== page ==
Jackie Haffey and Matt Ballman
Have you ever wondered why stretching was always emphasized so heavily in gym classes growing up? Stretching is something that has been coupled with exercise all of our lives. Growing up we are taught to stretch before and after exercise in order to help prevent injury, promote recovery, and enhance your overall performance, but does it actually work? There are professional athletes out there who undergo strict training regimens that involve lots of stretching, but still manage to have career altering injuries like tearing their ACL. There are many athletes who are out there that are very talented but almost never stretch before or after a workout. On the flipside, there are many professional athletes out there that vow that stretching helps them extend their careers and improve recovery. In the NBA, yoga has become a common practice among players doing all that they can in order to help their bodies sustain their elite level of play and handle the rigors of playing in an 82 game season. Arguably the best player of all time Lebron James practices yoga regularly . He even attributes it to helping him extend his career and play at a high level for as long as he has . So does stretching actually help people perform better or avoid injury or is it all just a myth?
For a long time, stretching was highly recommended with little evidence to support it. Now studies are showing that acute stretching before exercise can actually be harmful as discussed in the previous blog post, “Holding Your Stretch is Holding You Back”. So what is evidence saying about chronic stretching?When discussing effects of chronic stretching, it is referring to long term effects of consistent stretching. People normally associate this with increasing flexibility, or joint range of motion (ROM). The American College of Sports Medicine (ACSM) has recommendations for maintaining flexibility. A study was done in 2010 to support the ACSMs advice specifically for hip flexion . There was a significant improvement in ROM for all stretching groups and a decrease for the control group . The paper did mention its own limitation in only studying one muscle group, saying its findings should not be generalized to any muscles in the body. Another limitation was that the participants could not start a new or increase intensity of an existing exercise program during the study . This may have allowed the collected data to have less noise but it may not accurately translate to real world scenarios as many athletes aim to increase workout intensity or switch up their workout programs. So with the knowledge that chronic stretching can increase ROM, how does it affect performance?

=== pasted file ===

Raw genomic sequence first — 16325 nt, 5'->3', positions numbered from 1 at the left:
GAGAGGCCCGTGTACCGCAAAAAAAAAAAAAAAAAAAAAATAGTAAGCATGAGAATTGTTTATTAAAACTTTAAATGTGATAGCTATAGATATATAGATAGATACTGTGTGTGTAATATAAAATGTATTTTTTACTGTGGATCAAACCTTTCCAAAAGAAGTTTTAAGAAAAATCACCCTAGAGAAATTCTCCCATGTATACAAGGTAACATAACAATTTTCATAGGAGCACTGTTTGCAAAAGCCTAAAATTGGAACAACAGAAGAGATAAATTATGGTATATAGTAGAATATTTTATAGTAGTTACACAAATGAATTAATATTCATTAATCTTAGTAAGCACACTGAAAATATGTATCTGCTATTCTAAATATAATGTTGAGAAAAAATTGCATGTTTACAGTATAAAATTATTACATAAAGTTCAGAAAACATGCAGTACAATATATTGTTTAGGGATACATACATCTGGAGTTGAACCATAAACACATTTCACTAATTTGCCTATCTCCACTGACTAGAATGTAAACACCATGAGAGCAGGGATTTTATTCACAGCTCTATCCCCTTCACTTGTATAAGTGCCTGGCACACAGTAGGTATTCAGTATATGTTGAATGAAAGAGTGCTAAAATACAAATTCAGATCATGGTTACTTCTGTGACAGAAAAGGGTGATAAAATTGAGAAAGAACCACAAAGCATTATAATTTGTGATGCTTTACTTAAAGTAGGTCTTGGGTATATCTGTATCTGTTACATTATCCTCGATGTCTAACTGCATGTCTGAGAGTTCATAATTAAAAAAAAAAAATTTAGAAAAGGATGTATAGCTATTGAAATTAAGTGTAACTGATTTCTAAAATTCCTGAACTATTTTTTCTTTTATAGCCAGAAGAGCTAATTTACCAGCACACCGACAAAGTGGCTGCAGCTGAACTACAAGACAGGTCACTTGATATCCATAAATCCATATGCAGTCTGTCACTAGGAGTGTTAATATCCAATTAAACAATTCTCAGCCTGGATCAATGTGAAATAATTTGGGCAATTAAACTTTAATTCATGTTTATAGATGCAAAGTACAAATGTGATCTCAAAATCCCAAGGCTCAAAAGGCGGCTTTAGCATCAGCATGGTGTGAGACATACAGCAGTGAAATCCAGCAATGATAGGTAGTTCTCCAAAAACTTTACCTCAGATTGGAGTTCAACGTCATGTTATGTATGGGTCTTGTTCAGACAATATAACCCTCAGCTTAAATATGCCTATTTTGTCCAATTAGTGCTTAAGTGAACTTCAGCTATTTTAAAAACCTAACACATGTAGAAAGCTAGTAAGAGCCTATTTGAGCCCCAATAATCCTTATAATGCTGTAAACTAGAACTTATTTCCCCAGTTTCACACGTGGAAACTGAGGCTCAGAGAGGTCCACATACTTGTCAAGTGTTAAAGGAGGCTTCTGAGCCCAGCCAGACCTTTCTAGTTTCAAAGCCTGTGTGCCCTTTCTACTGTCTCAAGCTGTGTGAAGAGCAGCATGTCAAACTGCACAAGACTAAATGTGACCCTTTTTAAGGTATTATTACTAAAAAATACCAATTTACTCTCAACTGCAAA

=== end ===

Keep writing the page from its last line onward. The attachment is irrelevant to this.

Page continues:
A study completed in 2007 had the goal of determining the effects of chronic stretching on specific exercise performances. Performed on relatively inactive people, the study lasted eight weeks long and tested whether stretching had an impact on power, strength, and endurance in the lower body by using various exercises according to each fitness category . The, “stretching,” or experimental group showed significant improvement in all categories whereas the control group showed no improvements . On the contrary there was a study completed on hamstring performance in female D3 athletes . Six weeks long, this study found there to be no significant difference in power performance in either the stretching and control groups . So maybe stretching just has an effect on sedentary individuals?